[ MORE: USL League Two plans to play ]

“And the USASA National Amateur Cup, which has grown in popularity because of the automatic berth in the Open Cup, the Steinbrecher Cup, and $15,000 in prizes. That usually happens in August with the elimination rounds happening now, which obviously they are not. Maybe we push that final in October to give all the teams in the states the opportunity to hold their qualifiers. That’s what I’m going to recommend to the board on Wednesday. I think they’ll agree, hopefully they’ll agree. When this is over everybody’s gonna wanna do something, anxious to play soccer and watch games. Postponing everything (for a year) is not good idea right now.”

PST: How about all the local leagues that carry so much weight in their communities? New York City and Maryland have institutions. I know the league in my home town of Buffalo (the BDSL) is a monstrous part of summer here with many divisions and promotional/relegation. What advice would give players wondering what their summer holds?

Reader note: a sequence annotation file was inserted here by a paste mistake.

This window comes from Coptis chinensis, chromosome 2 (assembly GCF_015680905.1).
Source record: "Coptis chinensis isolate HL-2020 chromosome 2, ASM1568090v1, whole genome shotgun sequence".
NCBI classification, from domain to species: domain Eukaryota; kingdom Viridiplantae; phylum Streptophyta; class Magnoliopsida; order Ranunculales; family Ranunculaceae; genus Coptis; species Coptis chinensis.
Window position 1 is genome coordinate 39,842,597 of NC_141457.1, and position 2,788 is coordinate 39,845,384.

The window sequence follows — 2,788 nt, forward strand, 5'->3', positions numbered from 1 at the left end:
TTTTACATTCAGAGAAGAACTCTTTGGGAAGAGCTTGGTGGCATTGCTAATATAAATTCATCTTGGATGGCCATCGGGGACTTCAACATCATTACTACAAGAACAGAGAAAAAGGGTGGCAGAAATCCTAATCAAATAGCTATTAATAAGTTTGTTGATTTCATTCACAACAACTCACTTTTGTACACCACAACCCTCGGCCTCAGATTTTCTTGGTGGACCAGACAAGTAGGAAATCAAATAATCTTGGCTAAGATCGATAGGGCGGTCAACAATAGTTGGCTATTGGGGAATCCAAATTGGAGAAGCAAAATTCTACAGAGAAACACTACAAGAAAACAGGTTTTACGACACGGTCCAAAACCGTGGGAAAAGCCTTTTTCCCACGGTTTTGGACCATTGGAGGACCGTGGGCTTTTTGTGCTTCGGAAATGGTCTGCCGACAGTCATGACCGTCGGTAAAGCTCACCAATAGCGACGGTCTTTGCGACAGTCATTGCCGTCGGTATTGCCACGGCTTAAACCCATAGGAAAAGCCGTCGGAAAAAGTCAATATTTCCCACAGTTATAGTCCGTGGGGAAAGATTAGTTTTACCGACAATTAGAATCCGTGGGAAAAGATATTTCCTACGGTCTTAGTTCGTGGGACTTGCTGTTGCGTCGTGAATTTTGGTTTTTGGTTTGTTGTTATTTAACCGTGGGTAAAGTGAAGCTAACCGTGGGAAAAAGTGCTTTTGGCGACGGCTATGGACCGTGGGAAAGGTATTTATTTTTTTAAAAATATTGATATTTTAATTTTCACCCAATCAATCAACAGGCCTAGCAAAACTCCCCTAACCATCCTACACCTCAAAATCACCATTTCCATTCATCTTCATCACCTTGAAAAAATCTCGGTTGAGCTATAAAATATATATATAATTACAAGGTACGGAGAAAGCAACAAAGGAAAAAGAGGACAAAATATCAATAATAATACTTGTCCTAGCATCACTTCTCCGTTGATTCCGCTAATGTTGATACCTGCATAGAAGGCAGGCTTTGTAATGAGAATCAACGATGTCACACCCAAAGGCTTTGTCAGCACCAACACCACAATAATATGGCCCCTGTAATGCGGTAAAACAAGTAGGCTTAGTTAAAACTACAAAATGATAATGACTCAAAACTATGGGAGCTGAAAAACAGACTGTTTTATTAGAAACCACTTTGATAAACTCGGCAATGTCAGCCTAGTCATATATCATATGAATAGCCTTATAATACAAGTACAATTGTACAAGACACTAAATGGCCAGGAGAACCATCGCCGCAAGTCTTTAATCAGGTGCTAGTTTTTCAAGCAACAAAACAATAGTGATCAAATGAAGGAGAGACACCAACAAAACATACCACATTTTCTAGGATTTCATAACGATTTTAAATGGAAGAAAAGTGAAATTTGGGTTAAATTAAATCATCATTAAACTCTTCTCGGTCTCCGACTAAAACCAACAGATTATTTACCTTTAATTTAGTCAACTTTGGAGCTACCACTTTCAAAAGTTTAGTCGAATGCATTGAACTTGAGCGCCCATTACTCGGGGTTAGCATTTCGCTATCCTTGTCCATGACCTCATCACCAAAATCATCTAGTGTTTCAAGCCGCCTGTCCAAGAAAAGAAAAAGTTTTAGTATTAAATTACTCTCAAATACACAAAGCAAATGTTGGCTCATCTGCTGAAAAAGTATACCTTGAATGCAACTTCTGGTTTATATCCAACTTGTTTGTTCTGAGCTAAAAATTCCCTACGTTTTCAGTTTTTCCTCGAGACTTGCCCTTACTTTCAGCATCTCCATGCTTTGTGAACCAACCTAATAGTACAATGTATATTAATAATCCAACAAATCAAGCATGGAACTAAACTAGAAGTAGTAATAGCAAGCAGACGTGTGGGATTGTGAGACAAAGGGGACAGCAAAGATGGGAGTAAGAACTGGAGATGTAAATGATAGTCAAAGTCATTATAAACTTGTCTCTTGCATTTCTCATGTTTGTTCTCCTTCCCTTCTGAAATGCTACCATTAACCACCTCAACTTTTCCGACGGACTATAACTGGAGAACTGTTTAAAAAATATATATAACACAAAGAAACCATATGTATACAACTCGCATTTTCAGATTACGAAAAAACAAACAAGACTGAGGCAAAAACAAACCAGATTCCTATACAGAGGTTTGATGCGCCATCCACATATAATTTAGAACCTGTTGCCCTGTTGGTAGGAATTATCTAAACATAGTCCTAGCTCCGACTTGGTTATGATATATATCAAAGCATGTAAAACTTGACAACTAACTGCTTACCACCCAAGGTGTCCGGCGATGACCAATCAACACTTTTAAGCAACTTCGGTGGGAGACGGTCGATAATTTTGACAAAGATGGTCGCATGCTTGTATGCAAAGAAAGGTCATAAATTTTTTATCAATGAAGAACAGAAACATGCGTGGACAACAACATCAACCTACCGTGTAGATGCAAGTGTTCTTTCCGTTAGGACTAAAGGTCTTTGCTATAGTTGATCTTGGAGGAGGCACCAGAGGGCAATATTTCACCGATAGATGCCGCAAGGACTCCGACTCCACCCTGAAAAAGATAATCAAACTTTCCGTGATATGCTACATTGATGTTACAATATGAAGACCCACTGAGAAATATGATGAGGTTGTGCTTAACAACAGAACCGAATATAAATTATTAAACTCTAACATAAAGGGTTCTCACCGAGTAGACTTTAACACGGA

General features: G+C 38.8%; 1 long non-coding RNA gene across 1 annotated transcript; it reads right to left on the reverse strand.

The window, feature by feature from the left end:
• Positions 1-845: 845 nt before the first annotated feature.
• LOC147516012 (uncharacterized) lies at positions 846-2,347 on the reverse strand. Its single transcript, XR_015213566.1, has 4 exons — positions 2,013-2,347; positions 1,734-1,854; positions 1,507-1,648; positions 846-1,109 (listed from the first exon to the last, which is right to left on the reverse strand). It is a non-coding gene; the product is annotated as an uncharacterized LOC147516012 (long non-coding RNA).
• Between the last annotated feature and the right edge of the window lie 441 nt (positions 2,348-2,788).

JM: “We definitely contacted our insurance provider to give us some guidance. It takes one incident, let’s say a player is playing and catches it, claims he caught up from playing soccer and passes away. That’s a tragedy and a huge lawsuit, right? That’s why we postponed all activities until April 30. In a couple of weeks, we will have to get together and maybe again extend that. But we’ve told our members if they go out and play, they are on their own because our insurance company wasn’t going to cover anything for the month of April.”

PST: As a soccer lover, how do you feel at an emotional level, watching leagues contemplate their summers and clubs contemplate their present and futures?